When Rebecca Otto scored her first political win, few Democrats reveled in it more than Matt Entenza. That was 2003, when Otto snatched a Republican-held legislative seat in a special election with the help of a Democratic House caucus led by Entenza. Back then he proclaimed Otto’s win “a political earthquake.”
How much is the Auditors Race costing one candidate? The Morning Take has that answer, plus other highlights on the PODCAST PAGE for Dave Lee. Click the link above to get there.
Minnesota Democrats enjoy campaign cash advantages in all races for statewide office as the party seeks to keep its current grip on state government power. The latest batch of fundraising reports was released Tuesday, two weeks ahead of a primary election that will set November matchups.
The race for Minnesota state auditor is usually a low key affair, but this year the Democratic primary is turning out to be one of the most heated of all races. In a surprise move and at the very last minute, former House Minority Leader Matt Entenza jumped into the race against the incumbent and fellow Democrat Rebecca Otto.
Dozens of elected auditors are descending on St. Paul. The National State Auditors Association planned to open its multi-day annual conference on Tuesday in Minnesota, the home to the group’s current president.
The normally quiet Minnesota state auditor’s race is suddenly heating up. Former Minnesota House leader Matt Entenza filed last-minute papers to run against fellow Democrat Rebecca Otto, who has been state auditor for the last eight years.
A suddenly competitive primary for state auditor has some top Minnesota Democrats rallying behind two-term incumbent Rebecca Otto while others aren’t ready to discount Matt Entenza, the former state legislator who has statewide campaign experience.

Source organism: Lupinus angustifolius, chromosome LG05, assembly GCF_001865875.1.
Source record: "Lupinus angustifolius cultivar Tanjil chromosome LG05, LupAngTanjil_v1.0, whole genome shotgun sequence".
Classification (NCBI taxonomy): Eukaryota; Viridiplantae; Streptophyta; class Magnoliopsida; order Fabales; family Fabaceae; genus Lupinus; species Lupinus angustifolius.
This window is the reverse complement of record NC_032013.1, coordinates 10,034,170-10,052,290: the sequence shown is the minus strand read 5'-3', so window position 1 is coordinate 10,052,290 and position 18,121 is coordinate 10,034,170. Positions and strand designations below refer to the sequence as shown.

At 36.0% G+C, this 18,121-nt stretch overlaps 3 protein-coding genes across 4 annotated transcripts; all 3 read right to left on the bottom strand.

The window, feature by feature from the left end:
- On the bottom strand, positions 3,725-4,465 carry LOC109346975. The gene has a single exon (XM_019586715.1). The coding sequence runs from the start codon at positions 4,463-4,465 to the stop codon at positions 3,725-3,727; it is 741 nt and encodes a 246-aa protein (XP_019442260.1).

A surprise Democratic primary for state auditor materialized Tuesday and a top Republican recruit for Congress barely made the ballot, providing last-day drama for Minnesota candidate filing. Former House Minority Leader Matt Entenza filed to run against incumbent Auditor Rebecca Otto…
Minnesota Democrats have endorsed Rebecca Otto for a third term as state auditor. Otto told delegates Saturday she works every day to make sure Minnesotans can trust their government, because when people trust their government they support it.
Former Long Lake Mayor Randy Gilbert has won Republican backing in his second bid for the state auditor’s post. Gilbert has an accounting background and was the only candidate for the Republican endorsement awarded Friday at the Minnesota GOP convention in Rochester.
The possibility of more precious metal mining proposals in northern Minnesota took another step forward on Friday after the state’s executive council approved 31 leases of state and private lands to three mining companies seeking exploration.
Minnesota State Auditor Rebecca Otto is asking voters to give her another four years in the role. The two-term Democrat released a Web video Tuesday that declares her intention to seek re-election in 2014.